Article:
As the 2015 parliamentary year approaches, The Conversation is examining five key policy areas that have a new minister in charge: health, immigration, defence, social services and science. Today we begin with health, and look at what’s on minister Sussan Ley’s agenda in 2015 – and what should be.
Australia does well in terms of health outcomes and ranks high internationally. However, the health system faces a number of pressures. These include rising demand due to an ageing population, increasing consumer expectations and growing burden of complex chronic health conditions.
All of this is leading to rising expenditure on health and increasing pressure on government budgets. Commonwealth health expenditure is estimated to increase by 3.9% in real terms from 2014-15 to 2017-18.
Australia also faces equity issues. Disadvantaged groups such as Indigenous Australians, those on low incomes and people who live in rural and regional areas are often unable to access high-quality care in a timely fashion.
The current system in Australia is no longer fit for purpose. It does not function well for those with complex and chronic conditions, such as heart disease and diabetes, who often require services from a number of different health providers.
The lack of connection and co-ordination is exacerbated by different tiers of government, which are often criticised for cost-shifting between primary (general practice, which the Commonwealth funds) and secondary (hospital) care, which the states manage. The system in Australia is fragmented and focused on provider needs rather than those of the patient.
The current Commonwealth government’s record on health policy tends to be focused largely on short-term financial gain. The abolition of a number of agencies and continued cuts in public health and preventive services may well reduce spending over the shorter term, but could prove costly over the longer term.
The decision to take funding from Indigenous programs and move Indigenous affairs to the Department of Prime Minister and Cabinet seems like a backwards step that will have significant impacts on an already disadvantaged group.
The proposed GP co-payments would hit vulnerable groups the hardest, and increase pressure on hospitals. GPs act as gatekeepers to more expensive care and treating early can stop the development of more serious conditions.
Under pressure from lobby groups, the government has shelved many of its suggested GP changes. This is welcomed in most camps, as is Health Minister Sussan Ley’s promise of a more consultative process to explore future reform options.
But consultation needs to go beyond just a select few groups or individuals and draw on a number of viewpoints, which need to be evidence-based. This is, after all, what makes for good public policy.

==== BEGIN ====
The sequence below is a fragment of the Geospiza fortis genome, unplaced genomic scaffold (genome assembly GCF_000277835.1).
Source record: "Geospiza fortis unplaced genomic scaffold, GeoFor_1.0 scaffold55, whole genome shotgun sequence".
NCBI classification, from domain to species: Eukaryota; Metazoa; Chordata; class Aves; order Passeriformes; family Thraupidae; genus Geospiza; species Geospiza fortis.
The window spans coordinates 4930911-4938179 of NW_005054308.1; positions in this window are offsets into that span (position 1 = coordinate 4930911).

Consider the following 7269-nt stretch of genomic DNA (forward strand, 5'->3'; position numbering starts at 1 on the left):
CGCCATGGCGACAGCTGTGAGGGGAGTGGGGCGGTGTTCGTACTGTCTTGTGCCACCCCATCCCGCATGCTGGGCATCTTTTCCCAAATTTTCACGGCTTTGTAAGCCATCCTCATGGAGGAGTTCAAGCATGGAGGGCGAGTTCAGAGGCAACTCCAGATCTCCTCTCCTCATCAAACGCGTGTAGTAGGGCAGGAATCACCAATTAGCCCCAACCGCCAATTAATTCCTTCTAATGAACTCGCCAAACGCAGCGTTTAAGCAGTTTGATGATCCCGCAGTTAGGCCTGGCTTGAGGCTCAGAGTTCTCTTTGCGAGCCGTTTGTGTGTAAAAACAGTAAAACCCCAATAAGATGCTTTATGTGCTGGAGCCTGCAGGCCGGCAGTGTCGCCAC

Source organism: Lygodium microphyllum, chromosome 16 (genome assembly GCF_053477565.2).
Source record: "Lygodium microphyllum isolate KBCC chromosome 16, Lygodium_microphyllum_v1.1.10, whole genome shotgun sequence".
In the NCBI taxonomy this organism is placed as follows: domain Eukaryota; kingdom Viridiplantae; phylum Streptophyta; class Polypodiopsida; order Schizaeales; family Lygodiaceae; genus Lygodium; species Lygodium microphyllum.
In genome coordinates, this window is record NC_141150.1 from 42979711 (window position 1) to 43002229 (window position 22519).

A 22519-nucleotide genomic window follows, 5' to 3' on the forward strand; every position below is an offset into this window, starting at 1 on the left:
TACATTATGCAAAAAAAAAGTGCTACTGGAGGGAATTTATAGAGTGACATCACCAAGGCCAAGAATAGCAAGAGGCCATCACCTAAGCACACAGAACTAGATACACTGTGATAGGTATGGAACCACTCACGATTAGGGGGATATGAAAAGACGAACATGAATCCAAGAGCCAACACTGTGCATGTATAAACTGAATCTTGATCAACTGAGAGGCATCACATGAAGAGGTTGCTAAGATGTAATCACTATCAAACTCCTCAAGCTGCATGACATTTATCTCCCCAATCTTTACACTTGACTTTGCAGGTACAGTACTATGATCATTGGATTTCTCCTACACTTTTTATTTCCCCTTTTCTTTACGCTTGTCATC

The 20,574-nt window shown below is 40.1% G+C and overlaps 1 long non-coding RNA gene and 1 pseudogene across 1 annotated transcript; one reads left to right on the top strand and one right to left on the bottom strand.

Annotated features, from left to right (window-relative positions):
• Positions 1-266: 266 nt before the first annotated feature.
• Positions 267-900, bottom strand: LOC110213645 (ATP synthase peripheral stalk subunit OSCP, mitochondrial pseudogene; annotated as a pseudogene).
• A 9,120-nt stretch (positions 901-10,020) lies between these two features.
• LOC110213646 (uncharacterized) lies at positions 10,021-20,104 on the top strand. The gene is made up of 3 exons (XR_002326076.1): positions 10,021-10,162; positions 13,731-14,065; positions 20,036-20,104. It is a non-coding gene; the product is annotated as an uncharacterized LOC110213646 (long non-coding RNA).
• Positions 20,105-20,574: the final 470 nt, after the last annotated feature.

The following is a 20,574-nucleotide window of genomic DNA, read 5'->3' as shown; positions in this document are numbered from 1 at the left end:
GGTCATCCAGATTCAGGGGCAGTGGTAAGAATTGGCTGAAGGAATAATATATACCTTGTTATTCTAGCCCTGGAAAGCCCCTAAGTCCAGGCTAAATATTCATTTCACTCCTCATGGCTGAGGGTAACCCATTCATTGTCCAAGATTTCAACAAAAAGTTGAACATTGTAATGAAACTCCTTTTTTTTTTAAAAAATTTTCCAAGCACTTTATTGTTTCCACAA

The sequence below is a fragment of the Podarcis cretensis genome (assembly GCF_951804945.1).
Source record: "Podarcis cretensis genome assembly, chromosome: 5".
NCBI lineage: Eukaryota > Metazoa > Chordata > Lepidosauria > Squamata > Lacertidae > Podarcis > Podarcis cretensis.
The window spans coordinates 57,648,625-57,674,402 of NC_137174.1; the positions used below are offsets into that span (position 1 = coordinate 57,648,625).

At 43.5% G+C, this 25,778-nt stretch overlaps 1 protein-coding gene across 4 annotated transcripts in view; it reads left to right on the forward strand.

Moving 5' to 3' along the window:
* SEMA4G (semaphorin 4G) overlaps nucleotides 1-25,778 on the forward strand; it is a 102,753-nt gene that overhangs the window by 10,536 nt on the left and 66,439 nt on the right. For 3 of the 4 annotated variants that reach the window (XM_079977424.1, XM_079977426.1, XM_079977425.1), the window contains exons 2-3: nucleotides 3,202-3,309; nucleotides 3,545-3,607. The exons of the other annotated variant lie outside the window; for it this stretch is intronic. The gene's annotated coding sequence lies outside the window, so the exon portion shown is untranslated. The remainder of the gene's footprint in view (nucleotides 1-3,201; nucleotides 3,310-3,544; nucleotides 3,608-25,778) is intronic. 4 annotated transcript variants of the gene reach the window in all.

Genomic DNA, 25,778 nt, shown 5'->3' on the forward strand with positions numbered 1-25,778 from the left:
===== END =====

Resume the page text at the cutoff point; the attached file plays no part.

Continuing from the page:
There is compelling evidence internationally that integrated health systems – with a strong primary care focus that puts the consumer at the heart of decision-making – are more efficient and have better patient outcomes than fragmented systems. Having pooled budgets can reduce bureaucracy and streamline care pathways, leading to a more effective and efficient health system.
But while there are some instances of Australia’s Commonwealth and state governments transferring funds for health, there is little by way of pooling funds and combined decision-making. Instead, Australia’s funding models reward activity and volume, rather than outcome and value. This means services tend to focus on a “sickness” rather than a “wellness” model of care.
It is unlikely that current or future governments will radically change health funding models. However, the way funds are distributed around the system should be a key policy focus.
The new Primary Health Networks, for instance, are set to take on a more developed role in the commissioning and procurement of services (such as GP and hospital care). This could provide an opportunity to focus on more integrated models of care and commissioning health services that focus on outcomes rather than volume.
Pooling state and Primary Health Network budgets and focusing on joint commissioning of integrated services would be a major advance on the current siloed approaches to funding and service delivery. However, this would involve commitment from both state and Commonwealth governments and require a bipartisan approach for success over the longer term.
Integration and procurement of services that focus on wellness rather than sickness would also require a different kind of service provision – and this could see some services being radically changed or disbanded. As we’ve learnt from health systems abroad, reconfiguring services and dis-investing in others is a difficult process. It requires strong leadership and a high level of expertise in population planning, procurement, contract management and governance processes.
Ley needs to develop policy that places the consumer at the centre of health, providing patients with the “right care at the right place in the right time”. This will require working with stakeholders and having a stronger dialogue with the public about the costs of health care and their experiences accessing quality health services.
We know from the past that structural and cultural change can take time. This is often something that governments don’t have, given the short election cycle. But if we are to have a health system that provides high-quality, sustainable care, governments and political parties (both federal and state) need to agree on a long-term approach to reform.
This in the first article in The Conversation’s Shaping 2015 series. Stay tuned for more instalments this week.